Journalists love a good story. (Who doesn’t?) And in the world of journalism today — a world wrought with data wars and “fake news” crisis after crisis – we as statisticians have a unique opportunity to shine.
So why aren’t we?
I’ve been working with journalists for over a decade now. I’ve seen them quickly and accurately grasp statistical concepts. They hold on to them; remember them, and use them in a moment. They pass them on effectively.
There is a real need for statistical literacy in the journalism sector. More than a need, there is a hunger. The concept of data journalism isn’t new, but the audience for data stories is growing — and statisticians are not the ones leading the way.
Listening and Telling Stories
I’m a P.Stat who loves the data journalism community. There is much to learn from the ways journalists think about and use statistics and much that we as statisticians can contribute as well. It all comes down to listening to and telling stories.
We need to make a real effort to craft the communication of statistical concepts in ways journalists can use and understand. More specifically, we must let go of the need to be viewed as specialized experts. We must be willing to take the magic out of statistics, step out from behind the curtain, and work in partnership with the people telling the stories.
In short, we need to spend less time pointing out what data journalists are doing wrong and more time highlighting what they’re doing right.
A Week at NICAR
I spent a week in early March at the NICAR — short for The National Institute for Computer-Assisted Reporting (the name is a bit of a throwback) conference. The event is an annual gathering of data journalists sponsored by the IRE — Investigative Reporters and Editors — and it showed me some of the fascinating ways journalists are developing to access and understand data.
At one panel, someone made an interesting comment about how the status of communication in journalism vs. statistics is having a profound impact on direction. Effective data visualization, this person suggested, garners high status in the journalism world, while remaining a rather minimally valued skill in the land of statistics.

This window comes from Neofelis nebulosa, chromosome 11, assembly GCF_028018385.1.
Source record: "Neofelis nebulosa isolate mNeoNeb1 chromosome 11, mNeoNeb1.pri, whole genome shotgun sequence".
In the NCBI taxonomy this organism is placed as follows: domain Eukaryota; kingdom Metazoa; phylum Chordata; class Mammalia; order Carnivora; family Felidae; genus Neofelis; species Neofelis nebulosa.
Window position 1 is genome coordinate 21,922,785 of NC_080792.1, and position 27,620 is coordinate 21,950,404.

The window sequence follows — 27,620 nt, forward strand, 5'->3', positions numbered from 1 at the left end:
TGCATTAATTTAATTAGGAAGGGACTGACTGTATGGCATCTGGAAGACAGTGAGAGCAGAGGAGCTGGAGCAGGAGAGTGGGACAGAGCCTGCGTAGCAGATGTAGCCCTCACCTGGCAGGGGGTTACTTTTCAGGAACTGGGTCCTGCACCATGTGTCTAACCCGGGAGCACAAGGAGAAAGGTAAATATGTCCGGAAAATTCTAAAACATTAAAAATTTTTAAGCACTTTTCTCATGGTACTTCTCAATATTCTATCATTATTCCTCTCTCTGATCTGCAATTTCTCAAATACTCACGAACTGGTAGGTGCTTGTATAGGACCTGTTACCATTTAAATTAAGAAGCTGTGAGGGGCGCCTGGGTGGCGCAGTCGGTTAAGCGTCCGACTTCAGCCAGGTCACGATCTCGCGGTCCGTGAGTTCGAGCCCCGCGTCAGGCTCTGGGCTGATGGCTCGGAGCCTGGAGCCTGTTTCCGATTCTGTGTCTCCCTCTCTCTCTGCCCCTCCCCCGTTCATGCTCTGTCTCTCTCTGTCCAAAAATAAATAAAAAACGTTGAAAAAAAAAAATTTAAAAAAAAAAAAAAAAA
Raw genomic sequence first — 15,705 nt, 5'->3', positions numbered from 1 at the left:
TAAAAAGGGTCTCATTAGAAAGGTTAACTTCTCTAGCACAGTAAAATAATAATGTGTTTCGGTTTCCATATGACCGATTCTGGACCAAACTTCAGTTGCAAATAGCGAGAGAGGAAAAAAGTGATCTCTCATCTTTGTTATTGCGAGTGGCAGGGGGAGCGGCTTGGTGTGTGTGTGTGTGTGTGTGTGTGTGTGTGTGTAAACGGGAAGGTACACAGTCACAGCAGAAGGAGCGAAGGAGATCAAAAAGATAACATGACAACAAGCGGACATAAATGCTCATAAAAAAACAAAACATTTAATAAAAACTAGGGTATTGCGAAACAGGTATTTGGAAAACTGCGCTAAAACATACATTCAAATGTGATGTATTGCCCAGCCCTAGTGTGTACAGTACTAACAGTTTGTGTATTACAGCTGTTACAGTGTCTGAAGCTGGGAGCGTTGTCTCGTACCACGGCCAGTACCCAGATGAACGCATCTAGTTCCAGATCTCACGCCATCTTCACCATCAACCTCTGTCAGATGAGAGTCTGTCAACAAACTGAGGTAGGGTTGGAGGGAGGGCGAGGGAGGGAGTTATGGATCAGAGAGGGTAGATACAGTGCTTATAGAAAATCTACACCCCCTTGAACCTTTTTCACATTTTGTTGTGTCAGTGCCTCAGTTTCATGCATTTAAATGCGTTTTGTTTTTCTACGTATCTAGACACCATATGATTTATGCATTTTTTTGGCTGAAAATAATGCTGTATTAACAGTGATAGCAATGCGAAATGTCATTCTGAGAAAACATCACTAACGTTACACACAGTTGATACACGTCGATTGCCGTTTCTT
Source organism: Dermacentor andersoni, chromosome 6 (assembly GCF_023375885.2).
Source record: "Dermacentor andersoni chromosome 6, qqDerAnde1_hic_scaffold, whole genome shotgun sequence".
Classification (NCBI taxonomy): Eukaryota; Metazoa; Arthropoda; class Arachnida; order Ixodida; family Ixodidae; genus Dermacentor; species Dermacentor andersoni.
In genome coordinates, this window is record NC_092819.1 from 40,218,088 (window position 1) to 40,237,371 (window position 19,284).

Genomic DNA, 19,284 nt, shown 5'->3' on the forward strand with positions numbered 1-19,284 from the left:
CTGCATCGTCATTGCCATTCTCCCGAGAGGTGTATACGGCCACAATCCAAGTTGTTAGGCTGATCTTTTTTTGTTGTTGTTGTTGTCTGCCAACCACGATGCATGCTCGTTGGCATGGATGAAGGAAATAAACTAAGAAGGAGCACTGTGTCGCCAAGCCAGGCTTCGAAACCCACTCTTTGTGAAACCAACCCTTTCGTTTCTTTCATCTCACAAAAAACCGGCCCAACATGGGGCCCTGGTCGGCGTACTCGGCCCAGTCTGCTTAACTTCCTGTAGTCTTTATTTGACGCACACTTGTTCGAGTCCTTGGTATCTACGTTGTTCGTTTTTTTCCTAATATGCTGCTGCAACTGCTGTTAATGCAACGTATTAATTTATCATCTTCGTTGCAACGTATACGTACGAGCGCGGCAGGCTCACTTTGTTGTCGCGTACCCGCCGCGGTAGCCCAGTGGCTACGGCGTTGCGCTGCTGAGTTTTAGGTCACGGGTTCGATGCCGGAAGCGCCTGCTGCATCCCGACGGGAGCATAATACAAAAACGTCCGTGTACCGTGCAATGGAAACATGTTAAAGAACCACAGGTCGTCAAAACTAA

That fact is just one of the reasons journalists are leading the charge towards bringing effective data visualization to non-academic audiences. We in the statistical community have been slow to pick up on the value of interactivity — but it’s not too late. There is still a real opportunity for statisticians to get involved. We can join in by supporting, lending expertise, and even educating ourselves on how to tell better stories with data.
Data Journalism Success Stories
The data journalism sector is a great place to work. In my years collaborating with journalists, I’ve been able to work with some fascinating data and some clever, curious people. I’ve had a lot of fun and success helping journalists find data and use it correctly.
The work is basically applied statistics; helping journalists locate and access data, showing them how to clean and reformat it, highlighting the various strengths and weaknesses of data and analytic choices, and explaining what questions can (or cannot) be answered in different statistical ways.
Journalists are educating the world by making the data they uncover engaging and accessible to the general public. I’d like to share a few examples of data journalism pieces that have really captured my attention:
When journalists at the Atlanta Journal-Constitution learned that two-thirds of doctors disciplined for sexual misconduct in Georgia continued to practice, they used machine learning and Bayesian methods to uncover how the medical community allows thousands of repeat sex offenders to practice medicine.
Reveal News examined satellite imagery and government data to determine how and why the deadly blazes in Lake County, California, spread so rapidly, and how future firefighting methods will be adapted because of those fires.
Fusion took a deep dive into the FBI’s arrest data to determine where American law enforcement is failing the communities it is supposed to serve. They’ve mapped out arrest rates by county and can even tell you what your chances are of being arrested, based on your address and ethnicity.
The Washington Post’s Wonkblog team collected their own data on UberX wait times in various parts of Washington, D.C., to determine if riders in predominantly white neighbourhoods experienced significantly short wait times than those in other areas.
Be a Part of the Data Revolution
We as statistics professionals have so much to contribute to the world of data journalism. There is a hunger for data stories, and we are uniquely qualified to tell them. It’s time to step down off the pedestal of professional pride and work in partnership with the talented storytellers and journalists who are bringing data to the masses. It’s time for us to be part of the revolution.
Are you a data journalist or nonprofit looking for a data partner? The team at Datassist is happy to work with journalists, nonprofits, and social sector organizations to maximize the value and impact of your data. Get in touch with us today.